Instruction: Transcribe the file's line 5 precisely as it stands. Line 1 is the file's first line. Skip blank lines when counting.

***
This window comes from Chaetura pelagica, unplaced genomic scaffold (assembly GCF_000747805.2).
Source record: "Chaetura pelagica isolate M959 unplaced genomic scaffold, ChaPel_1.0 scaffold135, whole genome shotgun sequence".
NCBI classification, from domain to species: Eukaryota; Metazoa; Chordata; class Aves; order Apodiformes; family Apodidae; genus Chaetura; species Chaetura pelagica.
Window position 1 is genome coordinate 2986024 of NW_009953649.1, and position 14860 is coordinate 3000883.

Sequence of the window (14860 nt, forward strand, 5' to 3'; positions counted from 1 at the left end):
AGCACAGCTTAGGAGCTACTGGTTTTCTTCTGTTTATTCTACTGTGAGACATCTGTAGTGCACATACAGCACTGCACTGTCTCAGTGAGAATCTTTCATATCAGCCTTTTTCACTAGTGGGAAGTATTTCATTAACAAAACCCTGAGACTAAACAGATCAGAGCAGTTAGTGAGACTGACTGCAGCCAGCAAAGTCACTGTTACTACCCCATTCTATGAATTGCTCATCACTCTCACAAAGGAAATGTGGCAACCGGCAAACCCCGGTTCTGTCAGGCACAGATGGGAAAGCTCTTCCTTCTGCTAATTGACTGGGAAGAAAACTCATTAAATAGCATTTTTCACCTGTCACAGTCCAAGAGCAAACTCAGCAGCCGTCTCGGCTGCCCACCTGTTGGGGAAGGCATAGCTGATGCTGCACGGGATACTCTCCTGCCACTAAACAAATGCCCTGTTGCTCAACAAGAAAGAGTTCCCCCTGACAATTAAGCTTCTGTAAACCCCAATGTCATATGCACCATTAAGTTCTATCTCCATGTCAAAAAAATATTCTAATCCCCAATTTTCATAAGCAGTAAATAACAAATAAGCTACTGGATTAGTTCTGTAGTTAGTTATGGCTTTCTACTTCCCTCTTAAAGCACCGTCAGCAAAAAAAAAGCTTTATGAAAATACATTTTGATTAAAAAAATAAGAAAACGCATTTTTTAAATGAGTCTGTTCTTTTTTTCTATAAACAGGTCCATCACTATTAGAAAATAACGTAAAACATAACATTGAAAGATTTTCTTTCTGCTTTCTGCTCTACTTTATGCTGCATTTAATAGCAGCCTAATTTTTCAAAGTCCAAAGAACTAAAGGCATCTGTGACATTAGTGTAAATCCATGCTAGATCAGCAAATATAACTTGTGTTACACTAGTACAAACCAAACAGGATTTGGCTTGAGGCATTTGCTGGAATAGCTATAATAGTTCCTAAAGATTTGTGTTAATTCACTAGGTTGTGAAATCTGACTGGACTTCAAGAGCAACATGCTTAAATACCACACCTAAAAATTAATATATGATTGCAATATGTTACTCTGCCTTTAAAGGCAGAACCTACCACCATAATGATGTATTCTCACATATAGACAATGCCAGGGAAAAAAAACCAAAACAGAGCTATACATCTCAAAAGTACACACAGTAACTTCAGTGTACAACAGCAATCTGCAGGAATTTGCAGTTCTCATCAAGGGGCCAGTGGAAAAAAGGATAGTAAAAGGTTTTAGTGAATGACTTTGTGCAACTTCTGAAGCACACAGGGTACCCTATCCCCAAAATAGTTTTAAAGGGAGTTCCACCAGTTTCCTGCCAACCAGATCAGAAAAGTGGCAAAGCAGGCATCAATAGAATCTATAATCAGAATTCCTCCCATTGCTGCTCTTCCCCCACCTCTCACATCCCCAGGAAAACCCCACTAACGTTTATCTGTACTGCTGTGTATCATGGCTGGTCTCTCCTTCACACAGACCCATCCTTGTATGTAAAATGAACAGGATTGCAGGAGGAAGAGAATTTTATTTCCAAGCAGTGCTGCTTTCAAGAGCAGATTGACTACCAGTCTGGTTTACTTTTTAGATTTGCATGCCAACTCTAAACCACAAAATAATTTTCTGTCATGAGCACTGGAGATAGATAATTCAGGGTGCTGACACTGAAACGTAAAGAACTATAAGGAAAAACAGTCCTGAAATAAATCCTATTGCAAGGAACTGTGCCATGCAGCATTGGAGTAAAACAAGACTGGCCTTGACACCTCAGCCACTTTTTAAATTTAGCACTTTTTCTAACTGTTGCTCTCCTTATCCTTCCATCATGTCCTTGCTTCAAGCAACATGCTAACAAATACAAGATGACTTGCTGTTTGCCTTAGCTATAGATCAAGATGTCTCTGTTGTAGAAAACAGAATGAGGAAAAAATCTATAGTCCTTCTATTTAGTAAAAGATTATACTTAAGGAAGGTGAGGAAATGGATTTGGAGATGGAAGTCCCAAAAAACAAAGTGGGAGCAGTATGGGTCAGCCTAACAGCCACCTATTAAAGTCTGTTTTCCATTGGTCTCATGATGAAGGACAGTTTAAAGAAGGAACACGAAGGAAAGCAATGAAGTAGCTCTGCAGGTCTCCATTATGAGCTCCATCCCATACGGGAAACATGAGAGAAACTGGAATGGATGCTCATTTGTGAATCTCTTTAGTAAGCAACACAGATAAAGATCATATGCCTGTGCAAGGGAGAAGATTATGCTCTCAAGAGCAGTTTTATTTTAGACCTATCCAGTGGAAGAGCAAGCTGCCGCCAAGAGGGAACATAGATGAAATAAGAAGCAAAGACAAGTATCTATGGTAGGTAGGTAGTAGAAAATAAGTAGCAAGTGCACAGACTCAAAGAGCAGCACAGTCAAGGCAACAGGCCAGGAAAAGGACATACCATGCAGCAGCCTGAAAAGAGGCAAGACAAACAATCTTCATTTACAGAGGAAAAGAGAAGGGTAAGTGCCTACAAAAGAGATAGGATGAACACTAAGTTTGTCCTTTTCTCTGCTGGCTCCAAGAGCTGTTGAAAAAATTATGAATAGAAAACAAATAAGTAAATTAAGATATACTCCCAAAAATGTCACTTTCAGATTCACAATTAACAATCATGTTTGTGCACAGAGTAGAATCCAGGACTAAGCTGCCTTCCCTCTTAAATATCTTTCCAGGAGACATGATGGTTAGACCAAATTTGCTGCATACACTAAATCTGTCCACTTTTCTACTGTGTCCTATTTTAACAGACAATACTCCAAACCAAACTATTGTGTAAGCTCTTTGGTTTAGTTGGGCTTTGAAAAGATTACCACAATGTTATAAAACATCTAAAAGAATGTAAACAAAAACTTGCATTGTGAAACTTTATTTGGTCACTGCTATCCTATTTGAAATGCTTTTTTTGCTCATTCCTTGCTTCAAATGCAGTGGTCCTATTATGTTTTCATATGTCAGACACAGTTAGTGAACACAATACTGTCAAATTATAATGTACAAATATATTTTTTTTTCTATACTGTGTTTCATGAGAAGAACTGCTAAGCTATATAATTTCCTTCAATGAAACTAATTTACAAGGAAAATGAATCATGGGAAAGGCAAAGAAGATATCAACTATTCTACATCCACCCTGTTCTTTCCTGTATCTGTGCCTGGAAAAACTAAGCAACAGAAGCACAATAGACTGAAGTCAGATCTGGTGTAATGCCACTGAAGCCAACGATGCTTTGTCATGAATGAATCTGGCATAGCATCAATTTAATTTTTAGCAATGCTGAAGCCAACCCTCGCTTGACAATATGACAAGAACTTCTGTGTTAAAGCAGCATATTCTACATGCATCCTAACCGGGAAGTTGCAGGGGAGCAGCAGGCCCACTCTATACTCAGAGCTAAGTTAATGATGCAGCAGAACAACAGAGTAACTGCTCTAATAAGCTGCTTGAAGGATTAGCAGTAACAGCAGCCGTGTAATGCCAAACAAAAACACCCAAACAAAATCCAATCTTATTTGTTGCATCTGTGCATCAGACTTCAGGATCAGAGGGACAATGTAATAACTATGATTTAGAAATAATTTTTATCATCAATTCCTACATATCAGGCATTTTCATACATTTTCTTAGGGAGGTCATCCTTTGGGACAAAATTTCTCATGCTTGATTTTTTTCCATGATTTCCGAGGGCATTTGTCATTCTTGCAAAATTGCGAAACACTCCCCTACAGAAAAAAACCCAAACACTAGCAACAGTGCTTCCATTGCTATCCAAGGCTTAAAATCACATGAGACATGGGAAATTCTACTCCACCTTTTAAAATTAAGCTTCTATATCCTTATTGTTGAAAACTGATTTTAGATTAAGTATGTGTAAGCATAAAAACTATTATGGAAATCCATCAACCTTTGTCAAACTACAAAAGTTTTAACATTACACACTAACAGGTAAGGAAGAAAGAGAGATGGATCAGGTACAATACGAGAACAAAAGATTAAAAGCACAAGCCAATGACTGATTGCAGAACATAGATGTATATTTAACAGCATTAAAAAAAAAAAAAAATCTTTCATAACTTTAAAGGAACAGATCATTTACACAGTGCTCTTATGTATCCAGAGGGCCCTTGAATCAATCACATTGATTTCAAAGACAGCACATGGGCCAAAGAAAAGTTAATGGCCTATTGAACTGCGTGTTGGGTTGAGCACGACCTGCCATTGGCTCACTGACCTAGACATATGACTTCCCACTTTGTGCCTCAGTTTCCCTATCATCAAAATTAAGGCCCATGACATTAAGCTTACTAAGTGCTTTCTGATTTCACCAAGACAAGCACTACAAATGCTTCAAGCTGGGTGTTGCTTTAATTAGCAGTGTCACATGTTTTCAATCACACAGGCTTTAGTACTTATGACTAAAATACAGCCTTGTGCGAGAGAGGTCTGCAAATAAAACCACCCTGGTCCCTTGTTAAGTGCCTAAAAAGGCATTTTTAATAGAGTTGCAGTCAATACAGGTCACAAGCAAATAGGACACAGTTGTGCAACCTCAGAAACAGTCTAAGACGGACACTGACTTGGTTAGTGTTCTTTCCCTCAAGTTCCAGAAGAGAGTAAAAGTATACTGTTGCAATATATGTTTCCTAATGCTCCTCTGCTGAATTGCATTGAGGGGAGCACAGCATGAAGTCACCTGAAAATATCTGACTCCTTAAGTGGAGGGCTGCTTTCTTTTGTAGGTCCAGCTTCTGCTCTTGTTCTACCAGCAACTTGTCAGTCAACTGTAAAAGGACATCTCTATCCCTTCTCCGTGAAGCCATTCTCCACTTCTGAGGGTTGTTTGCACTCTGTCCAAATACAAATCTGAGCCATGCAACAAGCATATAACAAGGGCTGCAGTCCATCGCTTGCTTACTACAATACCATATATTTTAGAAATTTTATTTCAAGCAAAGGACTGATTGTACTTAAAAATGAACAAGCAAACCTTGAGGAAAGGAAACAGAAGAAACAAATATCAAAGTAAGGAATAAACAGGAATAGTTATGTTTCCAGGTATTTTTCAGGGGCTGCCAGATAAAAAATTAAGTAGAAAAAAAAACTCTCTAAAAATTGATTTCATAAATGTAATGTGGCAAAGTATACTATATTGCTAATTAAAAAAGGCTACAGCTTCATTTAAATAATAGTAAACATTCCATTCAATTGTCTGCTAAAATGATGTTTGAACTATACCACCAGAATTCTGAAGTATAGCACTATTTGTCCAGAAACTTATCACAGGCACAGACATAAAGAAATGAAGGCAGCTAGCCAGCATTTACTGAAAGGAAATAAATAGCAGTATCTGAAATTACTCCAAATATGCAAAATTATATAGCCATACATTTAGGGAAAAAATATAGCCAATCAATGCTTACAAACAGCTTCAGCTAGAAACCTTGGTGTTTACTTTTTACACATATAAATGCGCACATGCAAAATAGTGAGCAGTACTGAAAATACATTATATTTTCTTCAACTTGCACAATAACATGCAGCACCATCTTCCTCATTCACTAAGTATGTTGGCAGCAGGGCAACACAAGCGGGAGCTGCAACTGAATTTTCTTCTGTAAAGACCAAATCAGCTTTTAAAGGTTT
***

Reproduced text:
Sequence of the window (14860 nt, forward strand, 5' to 3'; positions counted from 1 at the left end):